Precisiated Natural Language--Toward a Radical Enlargement of the Role of Natural Languages in Information Processing, Decision, and Control


(Professor Lotfi A. Zadeh)
(ARO) DAAH 04-961-0341, BISC Program of UC Berkeley, (NASA) NAC2-117, (NASA) NCC2-1006, (ONR) N00014-99-C-0298, (ONR) N00014-96-1-0556, and (ONR) FDN0014991035

It is a deep-seated tradition in science to view the use of natural languages in scientific theories as a manifestation of mathematical immaturity. The rationale for this tradition is that natural languages are lacking in precision. However, what is not recognized to the extent that it should, is that adherence to this tradition carries a steep price. In particular, a direct consequence is that existing scientific theories do not have the capability to operate on perception-based information exemplified by "Most Finns are honest." Such information is usually described in a natural language and is intrinsically imprecise, reflecting a fundamental limitation on the cognitive ability of humans to resolve detail and store information. Because of their imprecision, perceptions do not lend themselves to meaning-representation through the use of precise methods based on predicate logic. This is the principal reason why existing scientific theories do not have the capability to operate on perception-based information.

In a related way, the restricted expressive power of predicate-logic-based languages rules out the possibility of defining many basic concepts such as causality, resemblance, smoothness, and relevance in realistic terms. In this instance, as in many others, the price of precision is over-idealization and lack of robustness.

In a significant departure from existing methods, in the approach described in this work, the high expressive power of natural languages is harnessed by constructing what is called a precisiated natural language (PNL).

In essence, PNL is a subset of a natural language (NL)--a subset that is equipped with constraint-centered semantics (CSNL) and is translatable into what is called the Generalized Constraint Language (GCL). A concept that has a position of centrality in GCL is that of a generalized constraint expressed as X isr R, where X is the constrained variable, R is the constraining relation, and isr (pronounced as ezar) is a variable copula in which r is a discrete-valued variable whose value defines the way in which R constrains X. Among the principal types of constraints are possibilistic, veristic, probabilistic, random-set, usuality, and fuzzy-graph constraints.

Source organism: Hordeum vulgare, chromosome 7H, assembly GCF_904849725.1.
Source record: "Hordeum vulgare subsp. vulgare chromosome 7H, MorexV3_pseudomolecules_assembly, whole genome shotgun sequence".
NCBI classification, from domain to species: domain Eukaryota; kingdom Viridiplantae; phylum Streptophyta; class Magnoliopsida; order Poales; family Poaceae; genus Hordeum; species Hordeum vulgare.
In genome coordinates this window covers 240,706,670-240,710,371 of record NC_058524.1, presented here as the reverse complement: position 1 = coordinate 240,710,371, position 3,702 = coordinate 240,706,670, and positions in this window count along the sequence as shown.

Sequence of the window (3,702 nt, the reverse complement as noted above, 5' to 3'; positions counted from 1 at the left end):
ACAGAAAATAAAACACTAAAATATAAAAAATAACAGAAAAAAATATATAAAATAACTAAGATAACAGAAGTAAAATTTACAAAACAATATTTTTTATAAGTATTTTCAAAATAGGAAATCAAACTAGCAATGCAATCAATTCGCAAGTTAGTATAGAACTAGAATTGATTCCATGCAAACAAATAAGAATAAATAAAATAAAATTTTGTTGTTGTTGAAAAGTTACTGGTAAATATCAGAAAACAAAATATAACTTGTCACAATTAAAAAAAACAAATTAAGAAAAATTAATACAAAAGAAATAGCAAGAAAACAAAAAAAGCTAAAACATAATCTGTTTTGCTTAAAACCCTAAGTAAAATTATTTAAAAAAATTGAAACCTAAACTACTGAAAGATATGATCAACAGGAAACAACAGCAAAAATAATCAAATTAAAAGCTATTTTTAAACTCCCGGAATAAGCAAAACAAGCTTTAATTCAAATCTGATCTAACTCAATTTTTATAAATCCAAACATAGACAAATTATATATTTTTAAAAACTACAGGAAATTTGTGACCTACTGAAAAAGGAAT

With these constraints serving as basic building blocks, more complex (composite) constraints may be constructed through the use of a grammar. The collection of composite constraints forms the Generalized Constraint Language (GCL). The semantics of GCL is defined by the rules that govern combination and propagation of generalized constraints. These rules coincide with the rules of inference in fuzzy logic (FL).

A key idea in PNL is that the meaning of a proposition, p, in PNL may be represented as a generalized constraint that is an element of GCL. Thus, translation of p into GCL is viewed as an explicitation of X, R and r. In this sense, translation is equivalent to explicitation.

The concept of a precisiated natural language, the associated methodologies of computing with words, and the computational theory of perceptions open the door to a wide-ranging generalization and restructuring of existing theories, especially in the realms of information processing, decision, and control. In this perspective, what is very likely is that in coming years a number of basic concepts and techniques drawn from linguistics will be playing a much more important role in scientific theories than they do today.

* Professor in the Graduate School and Director, Berkeley Initiative in Soft Computing (BISC), Computer Science Division and the Electronics Research Laboratory, Department of EECS, Univeristy of California, Berkeley, CA 94720-1776; Telephone: 510-642-4959; Fax: 510-642-1712; E-Mail: zadeh@cs.berkeley.edu. Research supported in part by ONR Contract N00014-99-C-0298, NASA Contract NCC2-1006, NASA Grant NAC2-117, ONR Grant N00014-96-1-0556, ONR Grant FDN0014991035, ARO Grant DAAH 04-961-0341, and the BISC Program of UC Berkeley.


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